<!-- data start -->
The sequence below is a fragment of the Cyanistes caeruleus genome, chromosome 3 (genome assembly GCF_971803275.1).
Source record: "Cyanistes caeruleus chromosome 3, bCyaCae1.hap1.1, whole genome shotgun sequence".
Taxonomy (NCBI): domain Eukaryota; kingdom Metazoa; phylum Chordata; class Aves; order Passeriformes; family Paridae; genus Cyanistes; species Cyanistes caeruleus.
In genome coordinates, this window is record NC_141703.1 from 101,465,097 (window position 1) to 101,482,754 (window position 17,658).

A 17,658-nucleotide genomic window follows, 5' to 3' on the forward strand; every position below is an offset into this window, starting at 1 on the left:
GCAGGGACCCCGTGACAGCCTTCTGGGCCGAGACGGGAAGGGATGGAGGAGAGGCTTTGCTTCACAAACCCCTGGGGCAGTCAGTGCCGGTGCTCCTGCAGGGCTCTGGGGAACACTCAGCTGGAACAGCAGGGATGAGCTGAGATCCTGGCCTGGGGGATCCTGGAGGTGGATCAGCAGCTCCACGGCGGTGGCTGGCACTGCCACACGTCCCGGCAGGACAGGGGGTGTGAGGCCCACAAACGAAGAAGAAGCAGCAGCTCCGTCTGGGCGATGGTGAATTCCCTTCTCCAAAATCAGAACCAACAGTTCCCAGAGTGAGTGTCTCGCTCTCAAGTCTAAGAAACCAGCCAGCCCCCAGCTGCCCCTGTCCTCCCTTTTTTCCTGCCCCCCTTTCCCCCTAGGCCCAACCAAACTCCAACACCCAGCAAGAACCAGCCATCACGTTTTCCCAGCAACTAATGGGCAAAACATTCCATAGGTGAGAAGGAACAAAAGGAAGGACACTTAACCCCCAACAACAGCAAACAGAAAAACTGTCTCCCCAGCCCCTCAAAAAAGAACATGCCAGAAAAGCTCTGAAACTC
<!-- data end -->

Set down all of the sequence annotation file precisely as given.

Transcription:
The sequence below is a fragment of the Cyanistes caeruleus genome, chromosome 3 (genome assembly GCF_971803275.1).
Source record: "Cyanistes caeruleus chromosome 3, bCyaCae1.hap1.1, whole genome shotgun sequence".
Taxonomy (NCBI): domain Eukaryota; kingdom Metazoa; phylum Chordata; class Aves; order Passeriformes; family Paridae; genus Cyanistes; species Cyanistes caeruleus.
In genome coordinates, this window is record NC_141703.1 from 101,465,097 (window position 1) to 101,482,754 (window position 17,658).

A 17,658-nucleotide genomic window follows, 5' to 3' on the forward strand; every position below is an offset into this window, starting at 1 on the left:
GCAGGGACCCCGTGACAGCCTTCTGGGCCGAGACGGGAAGGGATGGAGGAGAGGCTTTGCTTCACAAACCCCTGGGGCAGTCAGTGCCGGTGCTCCTGCAGGGCTCTGGGGAACACTCAGCTGGAACAGCAGGGATGAGCTGAGATCCTGGCCTGGGGGATCCTGGAGGTGGATCAGCAGCTCCACGGCGGTGGCTGGCACTGCCACACGTCCCGGCAGGACAGGGGGTGTGAGGCCCACAAACGAAGAAGAAGCAGCAGCTCCGTCTGGGCGATGGTGAATTCCCTTCTCCAAAATCAGAACCAACAGTTCCCAGAGTGAGTGTCTCGCTCTCAAGTCTAAGAAACCAGCCAGCCCCCAGCTGCCCCTGTCCTCCCTTTTTTCCTGCCCCCCTTTCCCCCTAGGCCCAACCAAACTCCAACACCCAGCAAGAACCAGCCATCACGTTTTCCCAGCAACTAATGGGCAAAACATTCCATAGGTGAGAAGGAACAAAAGGAAGGACACTTAACCCCCAACAACAGCAAACAGAAAAACTGTCTCCCCAGCCCCTCAAAAAAGAACATGCCAGAAAAGCTCTGAAACTC